A visit with 24 Hours of Le Mans legend Henri Pescarolo

Legendary French driver Henri Pescarolo sits down for a chat about the past, present and future of his involvement with Le Mans.

A visit with 24 Hours of Le Mans legend Henri Pescarolo
Pescarolo Team workshop
Henri Pescarolo
Pescarolo Team workshop
Henri Pescarolo
Pescarolo Team workshop
Pescarolo Team workshop
#17 Pescarolo Team Dome Judd in the garage
Henri Pescarolo and Reinhold Joest
Pescarolo Team workshop
Henri Pescarolo
#17 Pescarolo Team Dome Judd: Nicolas Minassian, Seiji Ara, Sébastien Bourdais
Henri Pescarolo with Erik Comas, Benoit Treluyer, Soheil Ayari, Emmanuel Collard and Nicolas Minassian
#16 Pescarolo Team Pescarolo 03 Judd: Emmanuel Collard, Stuart Hall
#17 Pescarolo Team Dome Judd: Nicolas Minassian, Seiji Ara, Sébastien Bourdais, #16 Pescarolo Team Pescarolo 03 Judd: Emmanuel Collard, Jean-Christophe Boullion, Stuart Hall
#16 Pescarolo Team Pescarolo 03 Judd car detail
#16 Pescarolo Team Pescarolo 03 Judd: Emmanuel Collard, Jean-Christophe Boullion, Stuart Hall
#16 Pescarolo Team Pescarolo 03 Judd

Despite having sat down with him on previous occasions for interviews, meeting Henri Pescarolo for a chat is always special because of his presence and importance in the world of endurance racing.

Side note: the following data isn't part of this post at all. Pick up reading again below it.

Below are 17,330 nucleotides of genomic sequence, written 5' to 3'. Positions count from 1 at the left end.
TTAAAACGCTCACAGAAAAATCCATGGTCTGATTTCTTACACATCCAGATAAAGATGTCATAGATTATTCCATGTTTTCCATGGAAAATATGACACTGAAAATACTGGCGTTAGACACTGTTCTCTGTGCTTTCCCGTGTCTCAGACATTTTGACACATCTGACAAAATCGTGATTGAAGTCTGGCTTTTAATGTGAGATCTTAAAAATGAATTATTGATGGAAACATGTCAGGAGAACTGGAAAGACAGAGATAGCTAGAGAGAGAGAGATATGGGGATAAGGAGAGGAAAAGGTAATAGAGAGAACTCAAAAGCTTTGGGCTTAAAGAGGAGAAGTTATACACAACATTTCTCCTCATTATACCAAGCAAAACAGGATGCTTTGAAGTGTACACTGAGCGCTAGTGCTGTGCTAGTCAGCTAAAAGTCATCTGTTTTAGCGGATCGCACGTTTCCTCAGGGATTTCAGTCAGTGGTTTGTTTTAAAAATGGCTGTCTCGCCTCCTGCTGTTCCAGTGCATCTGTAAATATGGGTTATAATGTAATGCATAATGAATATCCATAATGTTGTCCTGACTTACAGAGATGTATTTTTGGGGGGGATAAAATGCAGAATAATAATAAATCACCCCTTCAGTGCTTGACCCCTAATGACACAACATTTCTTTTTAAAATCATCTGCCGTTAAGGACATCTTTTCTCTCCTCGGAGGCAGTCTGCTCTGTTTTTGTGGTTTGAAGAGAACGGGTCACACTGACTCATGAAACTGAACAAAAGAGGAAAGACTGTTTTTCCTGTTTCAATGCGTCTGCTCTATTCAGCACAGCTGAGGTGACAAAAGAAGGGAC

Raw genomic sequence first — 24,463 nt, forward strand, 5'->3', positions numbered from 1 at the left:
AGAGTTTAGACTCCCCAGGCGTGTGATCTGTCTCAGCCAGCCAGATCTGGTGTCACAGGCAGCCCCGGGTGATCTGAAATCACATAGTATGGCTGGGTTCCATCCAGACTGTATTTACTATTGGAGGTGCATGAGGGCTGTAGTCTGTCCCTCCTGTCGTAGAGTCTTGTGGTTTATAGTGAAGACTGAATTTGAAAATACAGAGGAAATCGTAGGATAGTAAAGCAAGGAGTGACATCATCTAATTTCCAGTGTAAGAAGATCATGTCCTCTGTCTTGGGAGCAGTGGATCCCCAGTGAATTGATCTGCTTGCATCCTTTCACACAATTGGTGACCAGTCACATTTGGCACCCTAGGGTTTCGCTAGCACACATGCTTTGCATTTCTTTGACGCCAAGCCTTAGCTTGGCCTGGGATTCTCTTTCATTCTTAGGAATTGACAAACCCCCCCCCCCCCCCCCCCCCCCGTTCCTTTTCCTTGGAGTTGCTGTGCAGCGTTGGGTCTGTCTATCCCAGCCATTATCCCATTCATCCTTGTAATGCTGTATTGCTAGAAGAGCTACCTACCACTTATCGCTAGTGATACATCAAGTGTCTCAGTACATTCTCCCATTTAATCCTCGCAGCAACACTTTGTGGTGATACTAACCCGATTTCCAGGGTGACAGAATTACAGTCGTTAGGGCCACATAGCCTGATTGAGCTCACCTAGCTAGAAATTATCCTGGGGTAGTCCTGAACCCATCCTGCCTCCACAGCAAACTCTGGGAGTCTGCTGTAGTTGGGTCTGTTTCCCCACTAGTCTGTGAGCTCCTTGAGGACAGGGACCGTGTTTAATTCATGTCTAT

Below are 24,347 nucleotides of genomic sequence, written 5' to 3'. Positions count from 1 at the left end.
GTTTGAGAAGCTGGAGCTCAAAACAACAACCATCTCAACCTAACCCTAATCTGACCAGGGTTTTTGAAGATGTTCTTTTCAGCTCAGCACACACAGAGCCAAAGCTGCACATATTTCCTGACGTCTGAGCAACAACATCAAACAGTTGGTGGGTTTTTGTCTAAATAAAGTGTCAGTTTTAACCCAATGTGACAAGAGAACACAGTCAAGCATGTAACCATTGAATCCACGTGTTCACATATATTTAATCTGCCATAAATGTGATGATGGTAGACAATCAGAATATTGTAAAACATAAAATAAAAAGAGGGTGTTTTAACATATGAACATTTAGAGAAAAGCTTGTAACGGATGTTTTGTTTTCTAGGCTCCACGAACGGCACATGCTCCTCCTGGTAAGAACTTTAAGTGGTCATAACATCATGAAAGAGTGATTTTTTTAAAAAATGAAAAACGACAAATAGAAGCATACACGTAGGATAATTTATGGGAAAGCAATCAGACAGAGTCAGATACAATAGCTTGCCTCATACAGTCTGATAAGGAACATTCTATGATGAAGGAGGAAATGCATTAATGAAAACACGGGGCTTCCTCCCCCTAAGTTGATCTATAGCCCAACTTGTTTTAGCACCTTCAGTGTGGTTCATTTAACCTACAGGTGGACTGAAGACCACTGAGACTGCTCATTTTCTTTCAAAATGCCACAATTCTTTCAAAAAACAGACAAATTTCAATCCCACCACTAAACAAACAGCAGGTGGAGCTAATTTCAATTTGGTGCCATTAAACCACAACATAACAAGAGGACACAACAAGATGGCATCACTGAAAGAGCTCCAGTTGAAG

Absent this year for the Le Mans 24 Hours, it was impossible for us to spend two weeks in La Sarthe without asking him to sit down for an update. With Henri, everything is simple. We called last week and his quick response was “come to the workshop on Tuesday at 3pm!”

We headed to the Technoparc (on the Le Mans circuit grounds) with Motorsport.com Art Director Eric Gilbert to the Pescarolo Team workshops where we discovered a chain across the entrance to the parking, with Henri nowhere to be seen and a locked door.

Minutes later, he arrived but explained to us that he had a meeting at the Hunaudières and that we can wait here. Expecting to wait in the car, Henri offers this: “come on, I’ll open up for you. Make yourselves at home, I’ll leave the keys to the workshop and I’ll be right back.” He took time to show us the coffee machine then left. We found ourselves in Henri’s office, surrounded by posters from past eras, including one featuring a Matra.

In the corner, several helmets are on display (green of course). To be waiting in such a location with no one else around, especially when the place is soaked in endurance racing history and passion is quite special. About fifteen minutes later, Henri made his return and the interview began.

To be honest, the two-hour affair seemed to last only five minutes.

Laurent Mercier: Firstly, Henri Pescarolo how are things, how is morale?

Henri Pescarolo: “As you know, I had decided not to speak with the media because I was in a fairly depressive state. I had gone back into my shell. I’m slowly making my way out of it, and that’s a good sign. I’m giving myself until September to disappear entirely from the sport or not.”

You’ll still have a presence at the 24 Hours of Le Mans next week…